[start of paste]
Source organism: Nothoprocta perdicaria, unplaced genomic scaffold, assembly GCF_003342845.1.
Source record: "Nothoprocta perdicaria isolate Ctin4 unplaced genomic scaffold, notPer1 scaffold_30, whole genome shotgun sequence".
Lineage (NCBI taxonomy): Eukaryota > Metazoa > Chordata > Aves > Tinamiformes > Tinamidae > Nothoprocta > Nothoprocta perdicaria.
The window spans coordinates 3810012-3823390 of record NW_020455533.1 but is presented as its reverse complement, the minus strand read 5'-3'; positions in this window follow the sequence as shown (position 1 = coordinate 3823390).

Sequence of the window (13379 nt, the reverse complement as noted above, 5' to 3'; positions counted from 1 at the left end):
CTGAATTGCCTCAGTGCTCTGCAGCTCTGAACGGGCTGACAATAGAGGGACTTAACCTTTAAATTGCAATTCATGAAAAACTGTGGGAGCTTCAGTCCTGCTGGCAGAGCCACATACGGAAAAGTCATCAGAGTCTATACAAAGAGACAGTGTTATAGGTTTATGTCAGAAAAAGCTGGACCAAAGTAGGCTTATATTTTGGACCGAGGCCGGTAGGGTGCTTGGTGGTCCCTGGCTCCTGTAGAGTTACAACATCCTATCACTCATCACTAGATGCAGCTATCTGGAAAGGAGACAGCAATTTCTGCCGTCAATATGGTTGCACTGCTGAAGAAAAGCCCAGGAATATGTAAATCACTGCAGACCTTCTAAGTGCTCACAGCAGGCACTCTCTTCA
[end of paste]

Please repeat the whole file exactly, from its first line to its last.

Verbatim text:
Source organism: Nothoprocta perdicaria, unplaced genomic scaffold, assembly GCF_003342845.1.
Source record: "Nothoprocta perdicaria isolate Ctin4 unplaced genomic scaffold, notPer1 scaffold_30, whole genome shotgun sequence".
Lineage (NCBI taxonomy): Eukaryota > Metazoa > Chordata > Aves > Tinamiformes > Tinamidae > Nothoprocta > Nothoprocta perdicaria.
The window spans coordinates 3810012-3823390 of record NW_020455533.1 but is presented as its reverse complement, the minus strand read 5'-3'; positions in this window follow the sequence as shown (position 1 = coordinate 3823390).

Sequence of the window (13379 nt, the reverse complement as noted above, 5' to 3'; positions counted from 1 at the left end):
CTGAATTGCCTCAGTGCTCTGCAGCTCTGAACGGGCTGACAATAGAGGGACTTAACCTTTAAATTGCAATTCATGAAAAACTGTGGGAGCTTCAGTCCTGCTGGCAGAGCCACATACGGAAAAGTCATCAGAGTCTATACAAAGAGACAGTGTTATAGGTTTATGTCAGAAAAAGCTGGACCAAAGTAGGCTTATATTTTGGACCGAGGCCGGTAGGGTGCTTGGTGGTCCCTGGCTCCTGTAGAGTTACAACATCCTATCACTCATCACTAGATGCAGCTATCTGGAAAGGAGACAGCAATTTCTGCCGTCAATATGGTTGCACTGCTGAAGAAAAGCCCAGGAATATGTAAATCACTGCAGACCTTCTAAGTGCTCACAGCAGGCACTCTCTTCA